The term destiny was¬†thrown around a lot this season. Syracuse won a program record 25 games to begin the year. It was ranked no. 1 or no. 2 in the top 25 polls for 13 consecutive weeks. And the kid named Tyler Ennis could seemingly do no wrong.
Then destiny was finally¬†defeated by Dayton in the Round of 32¬†on Saturday. Syracuse simply couldn‚Äôt find a way to put the basketball in the hoop. Syracuse‚Äôs 68 PPG it averaged this season was the lowest in 51 years. Orange Nation would imagine there‚Äôs no place to go but up. But who‚Äôs going to score next year?
The Orange already loses nearly 17 point per game with CJ Fair‚Äôs graduation. Baye Keita wasn‚Äôt an offensive threat, but he‚Äôs gone as well. Let‚Äôs say that¬†Jerami Grant and Tyler Ennis both declare for the draft¬†and leave as well. Syracuse would lose nearly two-thirds of its offense. All that‚Äôs left over is about 25 points per contest, headed by redshirt sophomore Trevor Cooney.
Granted, Syracuse does have high school star Chris McCullough coming in for next season. The 6‚Äô9‚Äù forward has had a tremendous season for IMG Academy, and his classmate, guard Kaleb Joseph, has also played good basketball. If Grant and Ennis both declare, he could be relied upon for some serious buckets as a freshman. Let‚Äôs take a look at Syracuse‚Äôs most likely scoring threats in 2014-2015.
Trevor Cooney¬†¬†¬†¬†¬†¬†¬†¬† R-JR¬†¬†¬†¬†¬†¬†¬†¬†¬†¬†¬†¬†¬†¬†¬† 2013-14 PPG: 12.2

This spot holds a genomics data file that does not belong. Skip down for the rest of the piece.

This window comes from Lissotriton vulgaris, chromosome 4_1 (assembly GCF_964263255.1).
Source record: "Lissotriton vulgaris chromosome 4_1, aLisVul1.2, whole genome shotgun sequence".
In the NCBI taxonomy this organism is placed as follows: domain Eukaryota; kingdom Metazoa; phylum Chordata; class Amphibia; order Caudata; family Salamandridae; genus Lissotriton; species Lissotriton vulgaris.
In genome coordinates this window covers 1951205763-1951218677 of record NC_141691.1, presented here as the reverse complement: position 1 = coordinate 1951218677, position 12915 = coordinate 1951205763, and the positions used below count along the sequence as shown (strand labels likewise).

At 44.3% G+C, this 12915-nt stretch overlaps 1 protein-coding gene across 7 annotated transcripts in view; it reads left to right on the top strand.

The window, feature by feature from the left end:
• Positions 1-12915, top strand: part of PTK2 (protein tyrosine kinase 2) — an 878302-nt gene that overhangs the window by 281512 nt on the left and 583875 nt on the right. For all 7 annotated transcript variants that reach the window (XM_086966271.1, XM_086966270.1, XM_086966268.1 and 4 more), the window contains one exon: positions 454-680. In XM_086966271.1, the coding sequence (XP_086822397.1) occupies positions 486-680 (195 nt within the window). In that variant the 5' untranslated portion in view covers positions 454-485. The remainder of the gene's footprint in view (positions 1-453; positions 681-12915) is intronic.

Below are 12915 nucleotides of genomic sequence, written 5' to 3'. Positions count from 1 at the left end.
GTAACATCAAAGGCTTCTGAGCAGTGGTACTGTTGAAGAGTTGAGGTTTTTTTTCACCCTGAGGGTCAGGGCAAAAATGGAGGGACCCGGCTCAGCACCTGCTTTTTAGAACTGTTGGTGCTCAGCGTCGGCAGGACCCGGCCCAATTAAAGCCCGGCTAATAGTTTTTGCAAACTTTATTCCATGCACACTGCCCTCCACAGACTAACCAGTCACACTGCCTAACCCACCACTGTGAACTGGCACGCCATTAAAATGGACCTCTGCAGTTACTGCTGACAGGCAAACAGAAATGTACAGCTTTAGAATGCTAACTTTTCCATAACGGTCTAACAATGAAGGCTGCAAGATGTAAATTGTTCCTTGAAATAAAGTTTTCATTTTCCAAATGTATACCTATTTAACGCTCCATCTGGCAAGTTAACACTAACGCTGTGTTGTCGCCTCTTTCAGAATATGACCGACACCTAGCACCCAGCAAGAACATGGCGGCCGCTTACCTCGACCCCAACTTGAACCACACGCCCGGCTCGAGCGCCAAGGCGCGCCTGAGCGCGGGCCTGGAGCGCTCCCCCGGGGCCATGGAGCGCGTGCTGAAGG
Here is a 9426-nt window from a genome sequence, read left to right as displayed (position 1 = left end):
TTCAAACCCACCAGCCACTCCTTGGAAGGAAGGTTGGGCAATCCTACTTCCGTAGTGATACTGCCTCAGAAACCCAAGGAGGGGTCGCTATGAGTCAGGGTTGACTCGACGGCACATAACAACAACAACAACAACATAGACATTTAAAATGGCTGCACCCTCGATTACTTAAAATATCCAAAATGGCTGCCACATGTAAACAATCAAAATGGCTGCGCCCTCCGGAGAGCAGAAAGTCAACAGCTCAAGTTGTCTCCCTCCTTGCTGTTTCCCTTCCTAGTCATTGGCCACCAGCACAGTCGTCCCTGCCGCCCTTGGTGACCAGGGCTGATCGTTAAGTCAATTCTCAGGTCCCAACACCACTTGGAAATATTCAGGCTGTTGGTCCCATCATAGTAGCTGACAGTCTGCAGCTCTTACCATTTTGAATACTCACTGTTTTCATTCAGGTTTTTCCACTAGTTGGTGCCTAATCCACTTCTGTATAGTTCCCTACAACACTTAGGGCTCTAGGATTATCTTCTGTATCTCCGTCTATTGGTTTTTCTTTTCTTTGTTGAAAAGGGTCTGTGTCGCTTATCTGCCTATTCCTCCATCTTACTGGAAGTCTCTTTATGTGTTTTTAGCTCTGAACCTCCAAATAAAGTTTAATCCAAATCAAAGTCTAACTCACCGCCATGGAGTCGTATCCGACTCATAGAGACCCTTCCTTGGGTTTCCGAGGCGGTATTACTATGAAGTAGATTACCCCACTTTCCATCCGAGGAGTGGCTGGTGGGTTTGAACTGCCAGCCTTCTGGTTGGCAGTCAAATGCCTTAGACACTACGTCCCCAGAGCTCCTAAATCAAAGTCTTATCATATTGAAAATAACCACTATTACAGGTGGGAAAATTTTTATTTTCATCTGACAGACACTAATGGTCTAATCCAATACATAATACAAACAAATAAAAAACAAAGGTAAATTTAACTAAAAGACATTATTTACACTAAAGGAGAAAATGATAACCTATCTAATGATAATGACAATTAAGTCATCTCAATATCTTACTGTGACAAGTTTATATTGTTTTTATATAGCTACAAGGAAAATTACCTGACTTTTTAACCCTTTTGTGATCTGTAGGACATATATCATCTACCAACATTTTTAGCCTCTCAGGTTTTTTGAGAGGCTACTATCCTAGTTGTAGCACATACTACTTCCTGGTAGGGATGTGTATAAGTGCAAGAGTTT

Cooney started the season pushing Matt Roe‚Äôs single-season Orange mark for best three-point percentage. That mission ended swiftly as Cooney finished the year shooting sub-40 percent from downtown, and just 41 percent from the field.¬†Cooney was the biggest scoring mystery.¬†He went ice cold in February and much of conference play and couldn‚Äôt get a consistent stroke. Cooney is a spot-up shooter, and didn‚Äôt play too much point. If Ennis goes, Cooney may be asked to create his own shot next year and have the ball in his hands more often. He‚Äôll need to ready to handle that task and take more mid range jumpers like Boeheim had asked of him.
Michael Gbinije¬†¬†¬†¬†¬†¬†¬†¬†¬†¬†¬†¬† R-JR¬†¬†¬†¬†¬†¬†¬†¬†¬†¬†¬†¬†¬†¬†¬† 2013-14 PPG: 3.4
As the season progressed, Gbinije became a more aggressive scorer. He might have realized, “If no one else is scoring, why don‚Äôt I try getting in the mix?” The transfer proved he could hit from beyond the arc pretty consistently, and against Western Michigan in the NCAA tournament, showed perhaps his best ability to get to the rim all season. He needs to be more aggressive when looking for his shot next year, and could become a better leader on the floor.
Tyler Roberson¬†¬†¬†¬†¬†¬† SO ¬† ¬† ¬† ¬† ¬† ¬† ¬† ¬† ¬† 2013-14 PPG: 2.1
His size is comparable to Jerami Grant‚Äôs, but his confidence was not at the same level as the lanky sophomore forward. Boeheim stated numerous times this season that Roberson was having trouble with not only learning the offense, but the defense as well. But what can you expect, he‚Äôs just a freshman. Roberson is looked at as a little less athletic than Grant. If he can improve his jump shot and ball-handling, he could be a breakout scorer for SU next winter.
Ron Patterson¬†¬†¬†¬†¬†¬†¬†¬†¬† SO ¬† ¬† ¬† ¬† ¬† ¬† ¬† ¬† ¬† 2013-14 PPG: 2.4
Boy, did Ron like to shot. The freshman saw the floor sparingly this past year, but SU is going to relay on him for more minutes and more steady scoring in 2015. He may have to do what Cooney did this season for the Orange and score in double-figures. Behind Cooney, he is the only shooting guard off the bench.
Chris McCullough¬†¬† FR¬†¬†¬†¬†¬†¬†¬†¬†¬†¬†¬†¬†¬†¬†¬†¬†¬†¬† 2013-14 PPG: N/A
McCullough may be the biggest wild card of them all next season. The soon-to-be Orange is a natural scorer, and has a great knack for getting to the rim. He has the potential to come in and perform at the level of a previous freshman who took Syracuse all the way to a national championship 11 years ago. As long as¬†he can stay out of trouble, he could have a significant season in Year 1 on the hill.
Posted by: Kevin Fitzgerald